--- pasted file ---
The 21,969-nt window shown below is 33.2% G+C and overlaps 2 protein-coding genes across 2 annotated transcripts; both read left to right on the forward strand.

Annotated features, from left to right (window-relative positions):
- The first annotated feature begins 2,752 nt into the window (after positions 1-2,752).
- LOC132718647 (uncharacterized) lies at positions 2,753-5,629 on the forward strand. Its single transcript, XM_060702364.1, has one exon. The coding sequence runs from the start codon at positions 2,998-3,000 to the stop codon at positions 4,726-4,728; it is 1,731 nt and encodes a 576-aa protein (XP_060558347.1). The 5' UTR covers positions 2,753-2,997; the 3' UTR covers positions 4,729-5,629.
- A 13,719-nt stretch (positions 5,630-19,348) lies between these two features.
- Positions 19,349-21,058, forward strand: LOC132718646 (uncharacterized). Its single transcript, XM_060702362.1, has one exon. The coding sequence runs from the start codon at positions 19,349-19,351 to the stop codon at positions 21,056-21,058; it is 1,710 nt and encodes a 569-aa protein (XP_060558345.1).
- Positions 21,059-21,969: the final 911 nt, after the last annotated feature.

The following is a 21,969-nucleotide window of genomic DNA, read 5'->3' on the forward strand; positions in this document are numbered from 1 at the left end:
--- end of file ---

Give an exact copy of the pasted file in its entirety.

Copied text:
The 21,969-nt window shown below is 33.2% G+C and overlaps 2 protein-coding genes across 2 annotated transcripts; both read left to right on the forward strand.

Annotated features, from left to right (window-relative positions):
- The first annotated feature begins 2,752 nt into the window (after positions 1-2,752).
- LOC132718647 (uncharacterized) lies at positions 2,753-5,629 on the forward strand. Its single transcript, XM_060702364.1, has one exon. The coding sequence runs from the start codon at positions 2,998-3,000 to the stop codon at positions 4,726-4,728; it is 1,731 nt and encodes a 576-aa protein (XP_060558347.1). The 5' UTR covers positions 2,753-2,997; the 3' UTR covers positions 4,729-5,629.
- A 13,719-nt stretch (positions 5,630-19,348) lies between these two features.
- Positions 19,349-21,058, forward strand: LOC132718646 (uncharacterized). Its single transcript, XM_060702362.1, has one exon. The coding sequence runs from the start codon at positions 19,349-19,351 to the stop codon at positions 21,056-21,058; it is 1,710 nt and encodes a 569-aa protein (XP_060558345.1).
- Positions 21,059-21,969: the final 911 nt, after the last annotated feature.

The following is a 21,969-nucleotide window of genomic DNA, read 5'->3' on the forward strand; positions in this document are numbered from 1 at the left end: